America Needs Labor Unions

Considering that studies have found a direct correlation between the number of people in labor unions and the distribution of wealth, it becomes clear that if the Republicans' goal is to build a stronger, healthier economy for all Americans, then continuing to add obstacles to organizing is the wrong approach.
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Speaker of the House John Boehner's website says, "Helping to build a stronger, healthier economy for all Americans is priority number one for House Republicans." Boehner also is one of a small but growing number of Republicans who admit that income inequality is a huge obstacle to reaching this goal. Unfortunately, Boehner has failed to offer any solutions to this problem beyond the standard "blame Obama" rhetoric.

Luckily for Republicans like Boehner, the party's policy from decades ago offers a simple solution to the U.S. income inequality problem. In extolling the virtues of former President Eisenhower's first term in office, the GOP platform stated, "The protection of the right of workers to organize into unions and to bargain collectively is the firm and permanent policy of the Eisenhower Administration." In fact, labor unions were so integral to America's success that President Eisenhower said, "Labor is the United States. The men and women, who with their minds, their hearts and hands, create the wealth that is shared in this country -- they are America."

Despite the Republicans' change of heart, the value of unions to the success of the U.S. economy remains the same today. A report from the Organization of Economic Co-operation and Development finds that that income inequality costs the U.S. economy 6 to 7 percentage points of growth during the first 10 years of this century. Considering that studies have found a direct correlation between the number of people in labor unions and the distribution of wealth, it becomes clear that if the Republicans' goal is to build a stronger, healthier economy for all Americans, then continuing to add obstacles to organizing is the wrong approach.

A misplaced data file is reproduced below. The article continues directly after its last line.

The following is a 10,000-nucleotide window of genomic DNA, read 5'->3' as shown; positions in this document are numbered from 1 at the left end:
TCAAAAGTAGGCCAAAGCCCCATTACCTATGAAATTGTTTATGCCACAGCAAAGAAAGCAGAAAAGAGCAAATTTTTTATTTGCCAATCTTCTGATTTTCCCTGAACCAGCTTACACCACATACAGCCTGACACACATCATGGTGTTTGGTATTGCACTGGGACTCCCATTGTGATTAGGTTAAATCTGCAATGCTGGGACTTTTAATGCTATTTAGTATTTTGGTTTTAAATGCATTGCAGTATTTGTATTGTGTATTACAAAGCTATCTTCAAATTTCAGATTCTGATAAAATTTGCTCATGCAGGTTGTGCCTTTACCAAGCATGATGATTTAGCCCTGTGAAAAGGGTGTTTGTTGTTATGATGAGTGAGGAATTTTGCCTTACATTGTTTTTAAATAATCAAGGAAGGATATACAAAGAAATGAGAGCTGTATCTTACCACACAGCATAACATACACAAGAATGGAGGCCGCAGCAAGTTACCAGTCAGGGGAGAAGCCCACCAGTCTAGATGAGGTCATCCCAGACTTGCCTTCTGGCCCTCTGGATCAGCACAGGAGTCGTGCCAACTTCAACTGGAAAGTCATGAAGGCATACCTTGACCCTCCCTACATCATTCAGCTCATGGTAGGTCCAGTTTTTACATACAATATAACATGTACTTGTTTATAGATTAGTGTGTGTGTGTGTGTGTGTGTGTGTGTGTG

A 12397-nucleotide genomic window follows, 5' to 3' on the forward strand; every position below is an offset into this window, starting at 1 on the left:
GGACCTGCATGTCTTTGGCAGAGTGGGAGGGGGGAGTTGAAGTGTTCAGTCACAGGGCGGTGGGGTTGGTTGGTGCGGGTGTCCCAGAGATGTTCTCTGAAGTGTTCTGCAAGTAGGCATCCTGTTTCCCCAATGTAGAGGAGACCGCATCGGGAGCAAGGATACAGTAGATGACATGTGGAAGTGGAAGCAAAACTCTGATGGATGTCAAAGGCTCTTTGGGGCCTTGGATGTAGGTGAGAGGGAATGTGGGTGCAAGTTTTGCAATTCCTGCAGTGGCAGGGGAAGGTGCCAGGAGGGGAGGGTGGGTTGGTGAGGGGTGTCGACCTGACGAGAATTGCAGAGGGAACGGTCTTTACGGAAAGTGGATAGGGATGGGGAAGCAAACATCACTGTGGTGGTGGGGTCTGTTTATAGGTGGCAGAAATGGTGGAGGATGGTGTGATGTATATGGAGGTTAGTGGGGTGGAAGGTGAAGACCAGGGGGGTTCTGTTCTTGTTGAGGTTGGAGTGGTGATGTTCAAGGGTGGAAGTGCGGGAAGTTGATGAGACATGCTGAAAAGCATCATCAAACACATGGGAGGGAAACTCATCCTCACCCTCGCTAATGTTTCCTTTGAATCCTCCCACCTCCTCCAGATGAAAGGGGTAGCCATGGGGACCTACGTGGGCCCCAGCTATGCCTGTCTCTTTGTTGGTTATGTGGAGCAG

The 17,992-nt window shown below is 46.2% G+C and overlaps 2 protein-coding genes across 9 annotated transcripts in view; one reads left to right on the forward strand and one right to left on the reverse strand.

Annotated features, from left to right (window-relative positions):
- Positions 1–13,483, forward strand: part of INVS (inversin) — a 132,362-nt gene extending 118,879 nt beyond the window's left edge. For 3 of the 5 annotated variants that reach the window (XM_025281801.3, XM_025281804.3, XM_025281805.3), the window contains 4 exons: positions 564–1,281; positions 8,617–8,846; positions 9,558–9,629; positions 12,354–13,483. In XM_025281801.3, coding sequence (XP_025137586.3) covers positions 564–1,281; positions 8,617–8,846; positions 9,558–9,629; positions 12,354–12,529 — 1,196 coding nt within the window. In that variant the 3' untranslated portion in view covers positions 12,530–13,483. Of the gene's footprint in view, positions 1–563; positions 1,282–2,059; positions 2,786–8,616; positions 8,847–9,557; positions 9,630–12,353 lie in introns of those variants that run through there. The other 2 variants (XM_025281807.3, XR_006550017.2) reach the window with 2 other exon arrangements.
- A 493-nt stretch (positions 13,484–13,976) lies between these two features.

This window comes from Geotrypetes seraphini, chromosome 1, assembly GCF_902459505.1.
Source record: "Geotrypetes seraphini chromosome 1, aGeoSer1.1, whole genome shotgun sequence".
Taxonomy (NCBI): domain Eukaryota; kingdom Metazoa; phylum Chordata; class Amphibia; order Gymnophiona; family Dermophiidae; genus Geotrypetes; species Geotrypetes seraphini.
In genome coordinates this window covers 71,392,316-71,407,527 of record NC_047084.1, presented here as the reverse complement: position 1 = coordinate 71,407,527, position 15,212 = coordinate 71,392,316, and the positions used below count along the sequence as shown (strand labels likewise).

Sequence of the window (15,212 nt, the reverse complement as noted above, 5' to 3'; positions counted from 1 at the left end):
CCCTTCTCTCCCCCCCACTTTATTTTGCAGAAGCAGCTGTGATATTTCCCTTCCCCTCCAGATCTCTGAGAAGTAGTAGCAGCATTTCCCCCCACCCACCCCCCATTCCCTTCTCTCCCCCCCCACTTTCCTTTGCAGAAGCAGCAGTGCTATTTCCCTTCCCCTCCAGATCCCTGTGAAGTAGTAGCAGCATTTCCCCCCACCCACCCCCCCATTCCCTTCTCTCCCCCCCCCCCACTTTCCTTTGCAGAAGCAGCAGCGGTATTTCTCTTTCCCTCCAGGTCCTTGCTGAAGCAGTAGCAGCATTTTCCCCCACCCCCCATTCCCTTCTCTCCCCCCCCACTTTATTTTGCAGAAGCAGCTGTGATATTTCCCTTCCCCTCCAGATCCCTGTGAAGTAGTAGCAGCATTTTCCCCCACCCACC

Data show that in 2013, corporations' profit as a percentage of gross domestic product hit record highs, passing the record that was set just a year earlier. If trickle-down economic theory, championed by Republicans, were ever to work, then now would be the time, since never before has there been so much available to trickle down. Unfortunately, the numbers show that instead of sharing these profits with the laborers who "create the wealth," the vast majority of the gains end up in the pockets of CEOs and shareholders.

Of course, the problem isn't that Republicans are necessarily against collective bargaining or letting the workers get a greater piece of the pie. The problem is that they have latched onto every negative union stereotype they have ever heard and created a union caricature that is antiquated and inaccurate. For example, many believe that union bosses earn outrageous sums of money, with some of the highest paid earning a little over 10 times the average union member's salary. Yet of the companies that make up Standard & Poor's top 250, the lowest ratio for CEO-to-employee wages is 173 to 1.